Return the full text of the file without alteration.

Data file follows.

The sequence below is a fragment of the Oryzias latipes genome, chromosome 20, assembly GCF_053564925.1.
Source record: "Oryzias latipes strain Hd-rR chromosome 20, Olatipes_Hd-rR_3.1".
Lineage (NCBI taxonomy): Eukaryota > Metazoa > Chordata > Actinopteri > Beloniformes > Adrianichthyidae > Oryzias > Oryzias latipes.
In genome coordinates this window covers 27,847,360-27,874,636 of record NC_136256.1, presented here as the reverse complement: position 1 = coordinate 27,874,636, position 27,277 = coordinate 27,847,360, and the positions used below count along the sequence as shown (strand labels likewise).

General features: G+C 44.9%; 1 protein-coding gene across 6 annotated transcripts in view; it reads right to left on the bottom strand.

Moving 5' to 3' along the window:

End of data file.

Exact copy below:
The sequence below is a fragment of the Oryzias latipes genome, chromosome 20, assembly GCF_053564925.1.
Source record: "Oryzias latipes strain Hd-rR chromosome 20, Olatipes_Hd-rR_3.1".
Lineage (NCBI taxonomy): Eukaryota > Metazoa > Chordata > Actinopteri > Beloniformes > Adrianichthyidae > Oryzias > Oryzias latipes.
In genome coordinates this window covers 27,847,360-27,874,636 of record NC_136256.1, presented here as the reverse complement: position 1 = coordinate 27,874,636, position 27,277 = coordinate 27,847,360, and the positions used below count along the sequence as shown (strand labels likewise).

General features: G+C 44.9%; 1 protein-coding gene across 6 annotated transcripts in view; it reads right to left on the bottom strand.

Moving 5' to 3' along the window: